If you want a MBA degree that allows LAW subjects to be taken (i.e. combined) - there are many programs that will allow you to pick MBA electives from the Law School. However, a 'Law' specialisation will not appear on the MBA degree - unless you go to Deakin and/or Victoria University - which I advise against.

If you are looking at Human Rights then Monash/Melbourne would be the better ones to go to. As far as an LLM is concerned, you can't go wrong if you were to go to Melbourne or Sydney for it - their offerings are the most extensive. However, their cost are the highest as well. If budget is an issue then ANU or UQ is the way to go.

Let me know if you need help!

Regards
Greg
Hi there,

Monash University offers a DUAL MBA/LLM (Commercial Law) degree in 2.5 years while University of Adelaide has a DUAL MBA/MComm degree in 2 years. Other universities like University of Queensland would be happy to allow you to design your own dual degree (e.g. I did a JD/MBA with them even though it was not officially offered).

If you want a MBA degree that allows LAW subjects to be taken (i.e. combined) - there are many programs that will allow you to pick MBA electives from the Law School. However, a 'Law' specialisation will not appear on the MBA degree - unless you go to Deakin and/or Victoria University - which I advise against.

If you are looking at Human Rights then Monash/Melbourne would be the better ones to go to. As far as an LLM is concerned, you can't go wrong if you were to go to Melbourne or Sydney for it - their offerings are the most extensive. However, their cost are the highest as well. If budget is an issue then ANU or UQ is the way to go.

Let me know if you need help!

Regards
Greg
quote
Gregor2009
oh, i forgot to answer your question on IELTS.

I think if you completed a first degree in english then it would be waived. If not, then i think you would be required to undertake IELTS. However, the requirement imposed by each Law School differs so I can't advise you on the exact score required. I do, however, know that Law Schools usually require a higher score compared to that of what each University generally requires. (i.e. the University might require a grade 6 avg while the Law School might require a 7).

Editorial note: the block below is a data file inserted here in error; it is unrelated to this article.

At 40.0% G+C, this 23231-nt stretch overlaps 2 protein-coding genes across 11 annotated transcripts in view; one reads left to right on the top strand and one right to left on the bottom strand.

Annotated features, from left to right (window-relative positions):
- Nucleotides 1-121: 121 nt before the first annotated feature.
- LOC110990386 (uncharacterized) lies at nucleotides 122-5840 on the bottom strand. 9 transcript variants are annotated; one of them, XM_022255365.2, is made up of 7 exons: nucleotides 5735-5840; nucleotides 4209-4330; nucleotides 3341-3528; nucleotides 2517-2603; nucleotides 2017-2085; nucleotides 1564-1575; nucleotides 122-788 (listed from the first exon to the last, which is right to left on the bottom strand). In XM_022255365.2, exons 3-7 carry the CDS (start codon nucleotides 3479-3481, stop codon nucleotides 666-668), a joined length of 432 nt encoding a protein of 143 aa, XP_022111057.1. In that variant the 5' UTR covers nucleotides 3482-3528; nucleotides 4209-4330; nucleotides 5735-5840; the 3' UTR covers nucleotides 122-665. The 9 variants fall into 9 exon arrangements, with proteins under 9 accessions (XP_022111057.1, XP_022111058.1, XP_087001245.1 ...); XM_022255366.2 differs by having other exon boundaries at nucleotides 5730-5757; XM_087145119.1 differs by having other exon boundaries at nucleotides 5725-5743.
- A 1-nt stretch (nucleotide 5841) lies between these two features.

Regards
Greg
oh, i forgot to answer your question on IELTS.

I think if you completed a first degree in english then it would be waived. If not, then i think you would be required to undertake IELTS. However, the requirement imposed by each Law School differs so I can't advise you on the exact score required. I do, however, know that Law Schools usually require a higher score compared to that of what each University generally requires. (i.e. the University might require a grade 6 avg while the Law School might require a 7).

Regards
Greg
quote
meriam
hello greg...ive decided to apply to University of melbourne..i hope i get in!
i hope i can bother you if i need any assistance

thanks for all your help!
hello greg...ive decided to apply to University of melbourne..i hope i get in!
i hope i can bother you if i need any assistance

thanks for all your help!

quote
Gregor2009
Hi there,